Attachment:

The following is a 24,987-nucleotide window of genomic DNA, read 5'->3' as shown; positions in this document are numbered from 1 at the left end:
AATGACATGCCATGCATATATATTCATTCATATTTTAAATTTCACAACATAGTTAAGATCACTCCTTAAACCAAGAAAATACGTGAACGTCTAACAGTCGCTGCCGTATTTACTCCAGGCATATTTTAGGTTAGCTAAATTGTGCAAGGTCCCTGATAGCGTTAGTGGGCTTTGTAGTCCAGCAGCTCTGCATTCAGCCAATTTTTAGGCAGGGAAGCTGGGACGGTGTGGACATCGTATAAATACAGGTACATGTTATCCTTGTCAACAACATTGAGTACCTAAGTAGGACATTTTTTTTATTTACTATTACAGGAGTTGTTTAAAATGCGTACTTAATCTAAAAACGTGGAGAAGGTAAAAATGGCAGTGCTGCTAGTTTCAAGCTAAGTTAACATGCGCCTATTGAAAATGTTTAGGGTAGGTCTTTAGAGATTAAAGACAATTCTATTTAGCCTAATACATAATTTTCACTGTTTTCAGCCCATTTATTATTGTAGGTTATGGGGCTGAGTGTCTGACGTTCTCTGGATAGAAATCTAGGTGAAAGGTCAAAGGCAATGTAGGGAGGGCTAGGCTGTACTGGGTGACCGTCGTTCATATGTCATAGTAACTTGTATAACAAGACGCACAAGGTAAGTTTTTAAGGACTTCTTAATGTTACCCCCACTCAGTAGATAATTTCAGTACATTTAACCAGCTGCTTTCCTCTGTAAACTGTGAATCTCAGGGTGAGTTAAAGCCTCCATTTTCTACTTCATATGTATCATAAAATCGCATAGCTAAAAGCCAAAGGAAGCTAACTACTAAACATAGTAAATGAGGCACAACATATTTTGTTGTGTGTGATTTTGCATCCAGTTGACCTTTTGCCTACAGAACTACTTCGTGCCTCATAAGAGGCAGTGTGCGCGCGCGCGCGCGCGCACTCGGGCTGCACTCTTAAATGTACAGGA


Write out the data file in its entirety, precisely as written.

The following is a 24,987-nucleotide window of genomic DNA, read 5'->3' as shown; positions in this document are numbered from 1 at the left end:
AATGACATGCCATGCATATATATTCATTCATATTTTAAATTTCACAACATAGTTAAGATCACTCCTTAAACCAAGAAAATACGTGAACGTCTAACAGTCGCTGCCGTATTTACTCCAGGCATATTTTAGGTTAGCTAAATTGTGCAAGGTCCCTGATAGCGTTAGTGGGCTTTGTAGTCCAGCAGCTCTGCATTCAGCCAATTTTTAGGCAGGGAAGCTGGGACGGTGTGGACATCGTATAAATACAGGTACATGTTATCCTTGTCAACAACATTGAGTACCTAAGTAGGACATTTTTTTTATTTACTATTACAGGAGTTGTTTAAAATGCGTACTTAATCTAAAAACGTGGAGAAGGTAAAAATGGCAGTGCTGCTAGTTTCAAGCTAAGTTAACATGCGCCTATTGAAAATGTTTAGGGTAGGTCTTTAGAGATTAAAGACAATTCTATTTAGCCTAATACATAATTTTCACTGTTTTCAGCCCATTTATTATTGTAGGTTATGGGGCTGAGTGTCTGACGTTCTCTGGATAGAAATCTAGGTGAAAGGTCAAAGGCAATGTAGGGAGGGCTAGGCTGTACTGGGTGACCGTCGTTCATATGTCATAGTAACTTGTATAACAAGACGCACAAGGTAAGTTTTTAAGGACTTCTTAATGTTACCCCCACTCAGTAGATAATTTCAGTACATTTAACCAGCTGCTTTCCTCTGTAAACTGTGAATCTCAGGGTGAGTTAAAGCCTCCATTTTCTACTTCATATGTATCATAAAATCGCATAGCTAAAAGCCAAAGGAAGCTAACTACTAAACATAGTAAATGAGGCACAACATATTTTGTTGTGTGTGATTTTGCATCCAGTTGACCTTTTGCCTACAGAACTACTTCGTGCCTCATAAGAGGCAGTGTGCGCGCGCGCGCGCGCGCACTCGGGCTGCACTCTTAAATGTACAGGA